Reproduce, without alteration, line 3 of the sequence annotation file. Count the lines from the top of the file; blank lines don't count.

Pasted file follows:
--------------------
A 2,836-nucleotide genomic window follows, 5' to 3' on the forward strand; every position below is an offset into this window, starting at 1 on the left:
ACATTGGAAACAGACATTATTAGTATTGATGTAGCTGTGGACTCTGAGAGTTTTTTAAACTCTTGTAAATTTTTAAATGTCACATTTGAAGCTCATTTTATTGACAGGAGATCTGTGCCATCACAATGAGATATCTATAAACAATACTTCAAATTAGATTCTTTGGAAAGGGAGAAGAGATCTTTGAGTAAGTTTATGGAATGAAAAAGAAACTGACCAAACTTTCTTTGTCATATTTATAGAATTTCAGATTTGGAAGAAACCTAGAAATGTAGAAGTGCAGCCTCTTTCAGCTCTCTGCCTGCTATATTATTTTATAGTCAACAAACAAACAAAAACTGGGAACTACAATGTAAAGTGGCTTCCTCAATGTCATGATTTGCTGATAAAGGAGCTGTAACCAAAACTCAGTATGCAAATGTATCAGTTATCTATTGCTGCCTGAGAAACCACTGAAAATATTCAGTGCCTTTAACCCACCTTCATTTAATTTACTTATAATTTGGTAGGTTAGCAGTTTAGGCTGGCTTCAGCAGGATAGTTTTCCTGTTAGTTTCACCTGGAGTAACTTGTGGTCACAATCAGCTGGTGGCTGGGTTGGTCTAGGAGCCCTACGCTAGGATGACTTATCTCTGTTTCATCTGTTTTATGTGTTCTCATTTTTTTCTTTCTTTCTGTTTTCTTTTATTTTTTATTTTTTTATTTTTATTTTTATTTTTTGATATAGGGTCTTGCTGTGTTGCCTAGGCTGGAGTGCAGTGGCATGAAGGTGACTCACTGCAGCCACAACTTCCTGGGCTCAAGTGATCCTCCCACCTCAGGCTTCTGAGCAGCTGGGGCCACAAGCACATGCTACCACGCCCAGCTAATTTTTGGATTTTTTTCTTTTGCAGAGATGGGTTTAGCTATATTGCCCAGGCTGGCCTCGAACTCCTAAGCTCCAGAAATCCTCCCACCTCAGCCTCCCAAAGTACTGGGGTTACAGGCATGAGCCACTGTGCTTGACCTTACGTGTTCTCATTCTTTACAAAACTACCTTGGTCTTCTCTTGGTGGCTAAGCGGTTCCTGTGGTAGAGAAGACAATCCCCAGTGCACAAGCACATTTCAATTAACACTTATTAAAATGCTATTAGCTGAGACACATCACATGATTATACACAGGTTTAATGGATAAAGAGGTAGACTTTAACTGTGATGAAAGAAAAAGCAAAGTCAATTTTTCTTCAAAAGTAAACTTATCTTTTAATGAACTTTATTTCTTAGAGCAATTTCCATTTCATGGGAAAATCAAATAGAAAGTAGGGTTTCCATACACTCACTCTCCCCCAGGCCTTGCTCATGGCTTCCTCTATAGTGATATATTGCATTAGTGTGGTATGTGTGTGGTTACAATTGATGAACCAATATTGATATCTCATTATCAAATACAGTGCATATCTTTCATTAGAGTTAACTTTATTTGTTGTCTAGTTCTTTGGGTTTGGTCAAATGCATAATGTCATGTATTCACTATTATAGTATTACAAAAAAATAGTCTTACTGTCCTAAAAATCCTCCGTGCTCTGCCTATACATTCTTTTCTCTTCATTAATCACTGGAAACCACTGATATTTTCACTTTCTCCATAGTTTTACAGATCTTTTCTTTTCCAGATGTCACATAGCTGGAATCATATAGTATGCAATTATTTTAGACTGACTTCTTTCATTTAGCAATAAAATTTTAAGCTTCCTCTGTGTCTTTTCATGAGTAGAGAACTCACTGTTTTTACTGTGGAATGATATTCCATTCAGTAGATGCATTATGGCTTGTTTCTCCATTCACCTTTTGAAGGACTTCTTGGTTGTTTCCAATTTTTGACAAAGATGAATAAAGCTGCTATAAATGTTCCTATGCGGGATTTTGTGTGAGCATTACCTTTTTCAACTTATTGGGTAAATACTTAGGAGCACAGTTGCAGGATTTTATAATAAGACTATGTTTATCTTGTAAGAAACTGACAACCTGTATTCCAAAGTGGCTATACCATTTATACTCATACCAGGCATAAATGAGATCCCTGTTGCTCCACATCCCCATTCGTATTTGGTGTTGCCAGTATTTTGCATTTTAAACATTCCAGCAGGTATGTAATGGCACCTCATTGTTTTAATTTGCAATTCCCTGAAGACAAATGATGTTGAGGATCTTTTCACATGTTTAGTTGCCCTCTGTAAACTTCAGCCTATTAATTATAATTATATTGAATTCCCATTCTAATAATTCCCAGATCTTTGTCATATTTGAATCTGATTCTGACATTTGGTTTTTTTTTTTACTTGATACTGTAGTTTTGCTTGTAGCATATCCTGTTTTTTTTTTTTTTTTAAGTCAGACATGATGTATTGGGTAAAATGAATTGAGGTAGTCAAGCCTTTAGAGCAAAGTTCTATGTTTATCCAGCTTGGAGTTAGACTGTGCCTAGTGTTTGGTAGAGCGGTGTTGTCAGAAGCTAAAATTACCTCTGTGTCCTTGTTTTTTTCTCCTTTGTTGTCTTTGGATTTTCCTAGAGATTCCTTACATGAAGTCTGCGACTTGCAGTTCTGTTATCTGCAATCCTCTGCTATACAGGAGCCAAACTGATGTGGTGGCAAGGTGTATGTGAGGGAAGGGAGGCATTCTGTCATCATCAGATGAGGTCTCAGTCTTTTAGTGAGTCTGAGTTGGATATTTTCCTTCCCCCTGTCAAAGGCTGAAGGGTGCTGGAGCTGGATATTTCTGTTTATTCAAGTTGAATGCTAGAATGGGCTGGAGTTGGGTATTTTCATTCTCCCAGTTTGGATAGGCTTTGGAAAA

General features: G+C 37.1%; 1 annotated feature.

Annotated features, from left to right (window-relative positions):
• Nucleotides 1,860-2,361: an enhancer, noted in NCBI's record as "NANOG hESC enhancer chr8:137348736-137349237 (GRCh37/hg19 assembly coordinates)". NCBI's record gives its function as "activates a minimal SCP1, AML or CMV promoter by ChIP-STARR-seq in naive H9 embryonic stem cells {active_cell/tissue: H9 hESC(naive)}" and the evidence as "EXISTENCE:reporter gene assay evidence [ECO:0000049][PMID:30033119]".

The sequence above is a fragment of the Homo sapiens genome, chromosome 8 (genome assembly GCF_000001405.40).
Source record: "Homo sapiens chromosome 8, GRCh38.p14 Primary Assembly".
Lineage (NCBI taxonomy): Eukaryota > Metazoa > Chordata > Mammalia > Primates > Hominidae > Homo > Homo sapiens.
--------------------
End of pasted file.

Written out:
General features: G+C 37.1%; 1 annotated feature.